K. Corey Keeble

I

n the little Dutch Church Burial Ground in Halifax are the paired tombstones of Philip J. Holland (d.1837) and Sarah Ann Holland (d.1842). Though damaged, the tops of the stone slabs
preserve elements of their original ornament in the form of scrolls with paterae and low-relief carvings of
covered, fluted urns. The urn motif, slightly different in each of the two examples, is more than a reflection of traditional, classically inspired iconography; it can be related as well to forms seen in silver, ceramics, etchings, and other media of the late 1700s to early 1800s. These examples are a reminder of age-old connections between cemetery monuments and the applied arts, and constitute an archetype of churchyard burial grounds that had existed for centuries in Europe and which inspired the establishment of similar spaces in North America.


Representing different denominations, different faiths, and different immigrant groups, these cemeteries contributed enormously to the richness of Canada’s history and cultural heritage. The rapid growth and expansion of cities on both sides of the Atlantic that occurred during the Industrial Revolution led to increasingly severe problems of overcrowding, and a growing concern about the health risks posed by existing cemeteries within congested urban areas. In England, severe cholera outbreaks in the mid-1800s accelerated the foundation of Britain’s first large cemeteries deliberately situated in landscaped parklands away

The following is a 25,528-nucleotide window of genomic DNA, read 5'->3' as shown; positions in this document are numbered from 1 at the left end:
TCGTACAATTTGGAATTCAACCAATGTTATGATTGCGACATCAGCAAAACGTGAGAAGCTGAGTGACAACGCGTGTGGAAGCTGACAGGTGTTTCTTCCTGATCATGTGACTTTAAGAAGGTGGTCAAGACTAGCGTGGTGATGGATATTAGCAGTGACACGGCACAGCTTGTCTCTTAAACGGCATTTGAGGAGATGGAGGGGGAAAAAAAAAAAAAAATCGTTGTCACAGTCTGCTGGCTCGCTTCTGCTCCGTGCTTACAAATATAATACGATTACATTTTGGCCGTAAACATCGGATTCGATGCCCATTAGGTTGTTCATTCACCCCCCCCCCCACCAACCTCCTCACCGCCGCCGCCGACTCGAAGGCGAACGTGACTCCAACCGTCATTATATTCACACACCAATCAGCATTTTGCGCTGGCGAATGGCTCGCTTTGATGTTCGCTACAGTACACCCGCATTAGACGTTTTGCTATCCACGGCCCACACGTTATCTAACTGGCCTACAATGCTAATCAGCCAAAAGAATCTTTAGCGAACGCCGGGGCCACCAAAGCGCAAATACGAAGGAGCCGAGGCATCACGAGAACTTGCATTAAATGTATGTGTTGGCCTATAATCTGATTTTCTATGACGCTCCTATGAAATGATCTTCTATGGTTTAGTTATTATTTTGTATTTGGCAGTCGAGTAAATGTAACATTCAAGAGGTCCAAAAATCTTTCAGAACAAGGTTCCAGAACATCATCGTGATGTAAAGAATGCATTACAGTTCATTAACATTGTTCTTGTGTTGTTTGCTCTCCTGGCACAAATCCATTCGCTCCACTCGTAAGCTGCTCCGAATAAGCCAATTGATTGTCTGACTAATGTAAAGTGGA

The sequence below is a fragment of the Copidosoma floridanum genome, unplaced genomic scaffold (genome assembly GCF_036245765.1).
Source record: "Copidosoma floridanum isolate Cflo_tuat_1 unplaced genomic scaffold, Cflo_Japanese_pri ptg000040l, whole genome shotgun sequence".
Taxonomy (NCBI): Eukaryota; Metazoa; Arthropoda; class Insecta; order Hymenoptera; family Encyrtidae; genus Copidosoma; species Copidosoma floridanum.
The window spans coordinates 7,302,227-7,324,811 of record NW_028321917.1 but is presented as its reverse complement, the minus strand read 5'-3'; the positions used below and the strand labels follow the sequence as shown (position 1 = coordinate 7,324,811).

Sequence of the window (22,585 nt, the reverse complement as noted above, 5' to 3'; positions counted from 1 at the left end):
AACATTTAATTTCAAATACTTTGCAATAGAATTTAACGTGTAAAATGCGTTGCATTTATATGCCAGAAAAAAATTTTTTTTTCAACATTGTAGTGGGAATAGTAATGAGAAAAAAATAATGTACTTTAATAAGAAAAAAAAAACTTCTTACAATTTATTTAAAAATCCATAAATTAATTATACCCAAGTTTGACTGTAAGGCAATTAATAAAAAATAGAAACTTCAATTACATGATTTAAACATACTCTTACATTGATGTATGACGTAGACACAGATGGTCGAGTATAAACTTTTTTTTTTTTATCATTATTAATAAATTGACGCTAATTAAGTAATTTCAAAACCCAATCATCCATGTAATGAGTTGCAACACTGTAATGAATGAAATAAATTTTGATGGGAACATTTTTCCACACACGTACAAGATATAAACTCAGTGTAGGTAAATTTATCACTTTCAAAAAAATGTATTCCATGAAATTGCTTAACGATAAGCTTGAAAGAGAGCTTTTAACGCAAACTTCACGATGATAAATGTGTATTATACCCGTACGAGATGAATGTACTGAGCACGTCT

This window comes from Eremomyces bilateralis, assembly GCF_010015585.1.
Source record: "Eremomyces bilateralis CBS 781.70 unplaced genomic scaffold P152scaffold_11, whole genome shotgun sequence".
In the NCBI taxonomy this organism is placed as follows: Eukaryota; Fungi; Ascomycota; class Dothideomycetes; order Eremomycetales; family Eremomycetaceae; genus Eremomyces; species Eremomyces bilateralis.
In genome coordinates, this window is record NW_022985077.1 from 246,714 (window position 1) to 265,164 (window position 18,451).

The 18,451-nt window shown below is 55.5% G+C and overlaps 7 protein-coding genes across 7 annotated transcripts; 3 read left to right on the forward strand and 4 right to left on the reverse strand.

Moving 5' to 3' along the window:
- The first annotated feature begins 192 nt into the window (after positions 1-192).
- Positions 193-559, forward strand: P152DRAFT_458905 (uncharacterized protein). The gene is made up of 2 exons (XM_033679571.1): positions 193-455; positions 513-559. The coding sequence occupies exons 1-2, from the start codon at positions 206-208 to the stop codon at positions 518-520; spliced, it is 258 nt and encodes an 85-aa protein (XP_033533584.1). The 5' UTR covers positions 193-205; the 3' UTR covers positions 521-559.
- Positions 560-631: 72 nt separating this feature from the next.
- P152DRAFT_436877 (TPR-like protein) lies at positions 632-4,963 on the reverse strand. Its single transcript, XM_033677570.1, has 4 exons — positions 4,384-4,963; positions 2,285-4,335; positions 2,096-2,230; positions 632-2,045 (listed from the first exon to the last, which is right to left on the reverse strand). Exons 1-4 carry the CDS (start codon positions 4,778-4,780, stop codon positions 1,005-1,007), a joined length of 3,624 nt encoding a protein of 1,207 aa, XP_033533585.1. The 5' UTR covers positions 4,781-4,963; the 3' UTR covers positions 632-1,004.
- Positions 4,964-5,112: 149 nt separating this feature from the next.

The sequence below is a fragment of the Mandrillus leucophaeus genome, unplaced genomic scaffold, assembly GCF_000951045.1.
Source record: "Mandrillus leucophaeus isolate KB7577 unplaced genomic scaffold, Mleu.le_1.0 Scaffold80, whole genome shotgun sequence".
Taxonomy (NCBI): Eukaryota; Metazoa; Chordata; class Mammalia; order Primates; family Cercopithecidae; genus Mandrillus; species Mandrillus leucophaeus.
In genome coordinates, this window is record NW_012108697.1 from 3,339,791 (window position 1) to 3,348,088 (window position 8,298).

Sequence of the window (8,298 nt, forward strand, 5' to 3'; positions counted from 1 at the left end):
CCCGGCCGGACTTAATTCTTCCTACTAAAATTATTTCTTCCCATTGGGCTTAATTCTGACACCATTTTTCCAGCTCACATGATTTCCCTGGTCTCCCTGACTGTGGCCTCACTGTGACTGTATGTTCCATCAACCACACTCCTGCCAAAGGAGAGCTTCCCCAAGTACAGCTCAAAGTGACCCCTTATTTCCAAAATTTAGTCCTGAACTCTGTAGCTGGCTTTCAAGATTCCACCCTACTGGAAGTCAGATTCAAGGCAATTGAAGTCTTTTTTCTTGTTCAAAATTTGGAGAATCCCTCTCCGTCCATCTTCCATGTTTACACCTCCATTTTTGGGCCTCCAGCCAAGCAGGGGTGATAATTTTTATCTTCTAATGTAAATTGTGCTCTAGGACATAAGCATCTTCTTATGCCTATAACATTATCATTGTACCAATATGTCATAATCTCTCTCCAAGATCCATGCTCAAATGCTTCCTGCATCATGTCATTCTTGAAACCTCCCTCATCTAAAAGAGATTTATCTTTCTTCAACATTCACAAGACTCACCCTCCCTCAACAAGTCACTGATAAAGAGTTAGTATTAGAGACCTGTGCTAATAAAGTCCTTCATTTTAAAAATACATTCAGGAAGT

from city centres and managed by corporations.

The basic models for the new large-scale English and Continental European cemeteries were followed in North America, usually featuring a main entrance, often in Gothic Revival style, with a porter’s lodge and chapel. The pioneer example in the United States was Mount Auburn cemetery in Massachusetts, founded in 1831, and designed as a landscaped park with a deliberately asymmetrical plan, influenced by English landscape forms.